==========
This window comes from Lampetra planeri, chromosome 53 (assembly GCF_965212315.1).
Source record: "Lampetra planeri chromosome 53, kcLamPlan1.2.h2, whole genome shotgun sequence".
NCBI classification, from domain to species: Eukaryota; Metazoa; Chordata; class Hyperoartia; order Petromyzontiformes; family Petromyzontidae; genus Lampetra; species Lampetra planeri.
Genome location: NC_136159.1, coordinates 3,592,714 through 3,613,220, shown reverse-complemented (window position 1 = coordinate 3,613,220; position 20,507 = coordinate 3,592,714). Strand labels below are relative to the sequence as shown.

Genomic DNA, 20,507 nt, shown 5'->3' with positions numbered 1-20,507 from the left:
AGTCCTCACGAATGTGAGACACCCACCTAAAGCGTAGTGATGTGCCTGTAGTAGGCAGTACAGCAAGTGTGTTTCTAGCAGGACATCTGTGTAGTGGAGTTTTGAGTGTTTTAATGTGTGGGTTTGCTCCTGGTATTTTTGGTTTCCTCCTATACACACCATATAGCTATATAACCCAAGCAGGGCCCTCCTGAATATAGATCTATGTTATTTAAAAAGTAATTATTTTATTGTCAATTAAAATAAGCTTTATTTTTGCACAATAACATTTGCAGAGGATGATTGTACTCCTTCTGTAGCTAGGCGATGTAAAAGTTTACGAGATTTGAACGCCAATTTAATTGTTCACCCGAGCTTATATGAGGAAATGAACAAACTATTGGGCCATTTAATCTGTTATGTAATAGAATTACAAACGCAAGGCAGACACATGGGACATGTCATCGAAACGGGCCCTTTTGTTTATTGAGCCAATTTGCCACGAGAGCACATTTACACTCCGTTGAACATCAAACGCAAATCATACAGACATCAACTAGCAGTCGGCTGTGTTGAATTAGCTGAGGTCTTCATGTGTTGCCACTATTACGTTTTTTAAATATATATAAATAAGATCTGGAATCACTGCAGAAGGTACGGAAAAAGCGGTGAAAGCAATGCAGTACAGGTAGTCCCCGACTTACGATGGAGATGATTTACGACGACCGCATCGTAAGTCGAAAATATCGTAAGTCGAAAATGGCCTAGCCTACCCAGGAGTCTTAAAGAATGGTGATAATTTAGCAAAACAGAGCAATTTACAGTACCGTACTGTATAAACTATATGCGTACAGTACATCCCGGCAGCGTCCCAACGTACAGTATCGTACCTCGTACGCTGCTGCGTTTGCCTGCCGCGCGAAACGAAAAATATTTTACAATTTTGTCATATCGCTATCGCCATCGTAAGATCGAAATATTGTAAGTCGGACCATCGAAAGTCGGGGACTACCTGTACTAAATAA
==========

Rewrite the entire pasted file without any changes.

This window comes from Lampetra planeri, chromosome 53 (assembly GCF_965212315.1).
Source record: "Lampetra planeri chromosome 53, kcLamPlan1.2.h2, whole genome shotgun sequence".
NCBI classification, from domain to species: Eukaryota; Metazoa; Chordata; class Hyperoartia; order Petromyzontiformes; family Petromyzontidae; genus Lampetra; species Lampetra planeri.
Genome location: NC_136159.1, coordinates 3,592,714 through 3,613,220, shown reverse-complemented (window position 1 = coordinate 3,613,220; position 20,507 = coordinate 3,592,714). Strand labels below are relative to the sequence as shown.

Genomic DNA, 20,507 nt, shown 5'->3' with positions numbered 1-20,507 from the left:
AGTCCTCACGAATGTGAGACACCCACCTAAAGCGTAGTGATGTGCCTGTAGTAGGCAGTACAGCAAGTGTGTTTCTAGCAGGACATCTGTGTAGTGGAGTTTTGAGTGTTTTAATGTGTGGGTTTGCTCCTGGTATTTTTGGTTTCCTCCTATACACACCATATAGCTATATAACCCAAGCAGGGCCCTCCTGAATATAGATCTATGTTATTTAAAAAGTAATTATTTTATTGTCAATTAAAATAAGCTTTATTTTTGCACAATAACATTTGCAGAGGATGATTGTACTCCTTCTGTAGCTAGGCGATGTAAAAGTTTACGAGATTTGAACGCCAATTTAATTGTTCACCCGAGCTTATATGAGGAAATGAACAAACTATTGGGCCATTTAATCTGTTATGTAATAGAATTACAAACGCAAGGCAGACACATGGGACATGTCATCGAAACGGGCCCTTTTGTTTATTGAGCCAATTTGCCACGAGAGCACATTTACACTCCGTTGAACATCAAACGCAAATCATACAGACATCAACTAGCAGTCGGCTGTGTTGAATTAGCTGAGGTCTTCATGTGTTGCCACTATTACGTTTTTTAAATATATATAAATAAGATCTGGAATCACTGCAGAAGGTACGGAAAAAGCGGTGAAAGCAATGCAGTACAGGTAGTCCCCGACTTACGATGGAGATGATTTACGACGACCGCATCGTAAGTCGAAAATATCGTAAGTCGAAAATGGCCTAGCCTACCCAGGAGTCTTAAAGAATGGTGATAATTTAGCAAAACAGAGCAATTTACAGTACCGTACTGTATAAACTATATGCGTACAGTACATCCCGGCAGCGTCCCAACGTACAGTATCGTACCTCGTACGCTGCTGCGTTTGCCTGCCGCGCGAAACGAAAAATATTTTACAATTTTGTCATATCGCTATCGCCATCGTAAGATCGAAATATTGTAAGTCGGACCATCGAAAGTCGGGGACTACCTGTACTAAATAA